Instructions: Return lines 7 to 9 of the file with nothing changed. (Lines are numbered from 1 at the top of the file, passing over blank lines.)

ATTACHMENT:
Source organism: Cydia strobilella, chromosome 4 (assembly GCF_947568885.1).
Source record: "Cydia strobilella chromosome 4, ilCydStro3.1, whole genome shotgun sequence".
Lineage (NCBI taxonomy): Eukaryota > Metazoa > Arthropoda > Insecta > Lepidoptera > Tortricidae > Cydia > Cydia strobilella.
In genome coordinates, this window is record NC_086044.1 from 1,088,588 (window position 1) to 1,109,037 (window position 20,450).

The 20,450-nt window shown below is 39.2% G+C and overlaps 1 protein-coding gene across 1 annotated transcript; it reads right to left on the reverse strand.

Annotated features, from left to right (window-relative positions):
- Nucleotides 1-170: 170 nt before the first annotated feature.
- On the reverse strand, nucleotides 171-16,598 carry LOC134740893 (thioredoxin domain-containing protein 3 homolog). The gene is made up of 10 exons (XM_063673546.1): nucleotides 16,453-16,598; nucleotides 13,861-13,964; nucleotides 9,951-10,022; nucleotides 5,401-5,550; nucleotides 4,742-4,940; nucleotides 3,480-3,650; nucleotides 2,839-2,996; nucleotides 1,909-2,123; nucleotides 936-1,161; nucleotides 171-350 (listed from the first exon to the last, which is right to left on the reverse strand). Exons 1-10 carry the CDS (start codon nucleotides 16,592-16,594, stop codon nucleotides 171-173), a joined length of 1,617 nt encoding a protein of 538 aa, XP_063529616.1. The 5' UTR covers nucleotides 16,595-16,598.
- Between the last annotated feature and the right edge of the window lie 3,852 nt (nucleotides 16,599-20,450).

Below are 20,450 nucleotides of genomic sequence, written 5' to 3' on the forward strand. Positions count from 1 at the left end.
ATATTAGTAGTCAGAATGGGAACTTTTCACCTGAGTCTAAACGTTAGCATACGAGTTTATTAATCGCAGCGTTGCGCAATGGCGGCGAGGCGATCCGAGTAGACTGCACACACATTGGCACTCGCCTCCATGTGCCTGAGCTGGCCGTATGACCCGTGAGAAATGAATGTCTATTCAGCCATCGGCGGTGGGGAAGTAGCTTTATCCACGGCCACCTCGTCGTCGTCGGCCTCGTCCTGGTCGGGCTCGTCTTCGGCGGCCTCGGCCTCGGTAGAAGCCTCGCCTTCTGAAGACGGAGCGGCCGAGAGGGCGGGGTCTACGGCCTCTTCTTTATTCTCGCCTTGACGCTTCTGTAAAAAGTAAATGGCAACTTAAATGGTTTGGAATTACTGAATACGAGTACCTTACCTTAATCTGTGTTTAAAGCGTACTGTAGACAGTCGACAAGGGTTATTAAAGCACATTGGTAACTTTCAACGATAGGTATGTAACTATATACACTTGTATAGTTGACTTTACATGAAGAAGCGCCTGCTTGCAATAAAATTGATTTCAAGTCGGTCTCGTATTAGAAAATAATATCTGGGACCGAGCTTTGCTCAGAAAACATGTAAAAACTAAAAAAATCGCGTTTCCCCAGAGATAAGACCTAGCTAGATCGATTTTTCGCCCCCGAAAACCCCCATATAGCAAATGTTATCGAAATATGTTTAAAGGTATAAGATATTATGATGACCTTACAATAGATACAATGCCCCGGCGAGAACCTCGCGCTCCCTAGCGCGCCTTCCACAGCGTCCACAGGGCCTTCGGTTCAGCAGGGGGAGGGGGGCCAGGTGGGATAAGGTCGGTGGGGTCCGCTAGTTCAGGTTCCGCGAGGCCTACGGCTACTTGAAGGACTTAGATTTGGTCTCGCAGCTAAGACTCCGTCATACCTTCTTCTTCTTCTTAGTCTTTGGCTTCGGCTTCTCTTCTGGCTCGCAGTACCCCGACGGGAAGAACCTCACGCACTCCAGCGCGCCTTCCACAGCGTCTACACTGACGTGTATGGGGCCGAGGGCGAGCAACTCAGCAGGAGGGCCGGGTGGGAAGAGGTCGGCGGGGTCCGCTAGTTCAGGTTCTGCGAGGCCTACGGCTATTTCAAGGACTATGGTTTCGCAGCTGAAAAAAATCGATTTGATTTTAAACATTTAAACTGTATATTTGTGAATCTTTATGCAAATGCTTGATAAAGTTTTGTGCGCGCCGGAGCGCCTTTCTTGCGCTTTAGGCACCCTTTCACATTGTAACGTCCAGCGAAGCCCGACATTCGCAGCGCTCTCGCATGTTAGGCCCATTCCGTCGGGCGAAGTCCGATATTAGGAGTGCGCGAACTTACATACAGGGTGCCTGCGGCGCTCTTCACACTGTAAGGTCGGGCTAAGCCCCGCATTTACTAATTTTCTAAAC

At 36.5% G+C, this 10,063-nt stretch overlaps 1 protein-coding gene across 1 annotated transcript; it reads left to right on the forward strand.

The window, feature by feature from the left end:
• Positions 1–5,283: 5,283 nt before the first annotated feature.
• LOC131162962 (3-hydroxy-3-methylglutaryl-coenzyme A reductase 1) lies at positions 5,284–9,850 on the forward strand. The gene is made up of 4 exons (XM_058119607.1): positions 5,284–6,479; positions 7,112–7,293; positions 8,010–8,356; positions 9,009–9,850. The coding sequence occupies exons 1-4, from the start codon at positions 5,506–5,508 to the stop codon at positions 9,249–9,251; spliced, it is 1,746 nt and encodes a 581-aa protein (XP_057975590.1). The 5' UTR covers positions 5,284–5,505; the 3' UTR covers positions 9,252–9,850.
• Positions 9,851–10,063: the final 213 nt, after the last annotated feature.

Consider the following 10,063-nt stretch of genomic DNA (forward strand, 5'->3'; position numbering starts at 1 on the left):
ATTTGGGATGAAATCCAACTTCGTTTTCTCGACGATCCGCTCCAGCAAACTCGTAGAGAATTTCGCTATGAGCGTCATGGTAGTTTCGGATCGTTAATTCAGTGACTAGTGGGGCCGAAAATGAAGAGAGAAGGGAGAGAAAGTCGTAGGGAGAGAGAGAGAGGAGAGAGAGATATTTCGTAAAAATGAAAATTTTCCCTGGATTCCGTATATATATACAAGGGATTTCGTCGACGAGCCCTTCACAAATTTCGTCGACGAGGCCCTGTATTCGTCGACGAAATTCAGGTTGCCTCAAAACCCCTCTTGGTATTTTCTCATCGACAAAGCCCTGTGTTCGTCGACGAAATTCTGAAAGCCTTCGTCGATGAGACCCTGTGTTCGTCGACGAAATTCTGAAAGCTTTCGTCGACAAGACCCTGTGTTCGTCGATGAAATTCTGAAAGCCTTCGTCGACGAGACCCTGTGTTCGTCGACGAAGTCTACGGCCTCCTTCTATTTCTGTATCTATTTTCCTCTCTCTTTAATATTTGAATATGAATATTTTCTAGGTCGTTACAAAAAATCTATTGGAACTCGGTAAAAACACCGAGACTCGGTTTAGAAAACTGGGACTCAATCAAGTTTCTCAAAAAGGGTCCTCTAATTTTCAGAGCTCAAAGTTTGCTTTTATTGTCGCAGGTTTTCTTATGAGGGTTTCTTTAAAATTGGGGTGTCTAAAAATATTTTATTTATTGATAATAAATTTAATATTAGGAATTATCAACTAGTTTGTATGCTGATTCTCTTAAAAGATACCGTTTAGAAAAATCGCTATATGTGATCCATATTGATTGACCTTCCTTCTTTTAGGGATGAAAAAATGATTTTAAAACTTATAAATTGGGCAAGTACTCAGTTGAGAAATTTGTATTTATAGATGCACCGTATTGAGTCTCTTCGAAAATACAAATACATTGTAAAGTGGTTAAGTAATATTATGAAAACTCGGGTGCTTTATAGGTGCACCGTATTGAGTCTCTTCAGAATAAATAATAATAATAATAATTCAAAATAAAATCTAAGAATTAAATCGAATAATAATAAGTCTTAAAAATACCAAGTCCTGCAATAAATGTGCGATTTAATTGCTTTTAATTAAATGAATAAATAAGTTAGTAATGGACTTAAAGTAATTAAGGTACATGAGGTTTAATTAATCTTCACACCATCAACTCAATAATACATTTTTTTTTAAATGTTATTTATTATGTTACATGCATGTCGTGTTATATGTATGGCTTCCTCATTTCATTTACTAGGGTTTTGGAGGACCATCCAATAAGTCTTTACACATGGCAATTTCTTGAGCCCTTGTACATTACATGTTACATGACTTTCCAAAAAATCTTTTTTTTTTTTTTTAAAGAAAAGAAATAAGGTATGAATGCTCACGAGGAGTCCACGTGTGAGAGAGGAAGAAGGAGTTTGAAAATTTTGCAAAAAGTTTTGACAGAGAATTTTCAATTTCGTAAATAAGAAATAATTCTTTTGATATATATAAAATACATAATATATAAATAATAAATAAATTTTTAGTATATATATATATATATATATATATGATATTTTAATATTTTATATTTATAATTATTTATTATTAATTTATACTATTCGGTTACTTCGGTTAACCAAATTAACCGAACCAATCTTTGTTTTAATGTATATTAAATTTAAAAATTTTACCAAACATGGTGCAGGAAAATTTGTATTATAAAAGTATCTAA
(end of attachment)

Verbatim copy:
- Nucleotides 1-170: 170 nt before the first annotated feature.
- On the reverse strand, nucleotides 171-16,598 carry LOC134740893 (thioredoxin domain-containing protein 3 homolog). The gene is made up of 10 exons (XM_063673546.1): nucleotides 16,453-16,598; nucleotides 13,861-13,964; nucleotides 9,951-10,022; nucleotides 5,401-5,550; nucleotides 4,742-4,940; nucleotides 3,480-3,650; nucleotides 2,839-2,996; nucleotides 1,909-2,123; nucleotides 936-1,161; nucleotides 171-350 (listed from the first exon to the last, which is right to left on the reverse strand). Exons 1-10 carry the CDS (start codon nucleotides 16,592-16,594, stop codon nucleotides 171-173), a joined length of 1,617 nt encoding a protein of 538 aa, XP_063529616.1. The 5' UTR covers nucleotides 16,595-16,598.
- Between the last annotated feature and the right edge of the window lie 3,852 nt (nucleotides 16,599-20,450).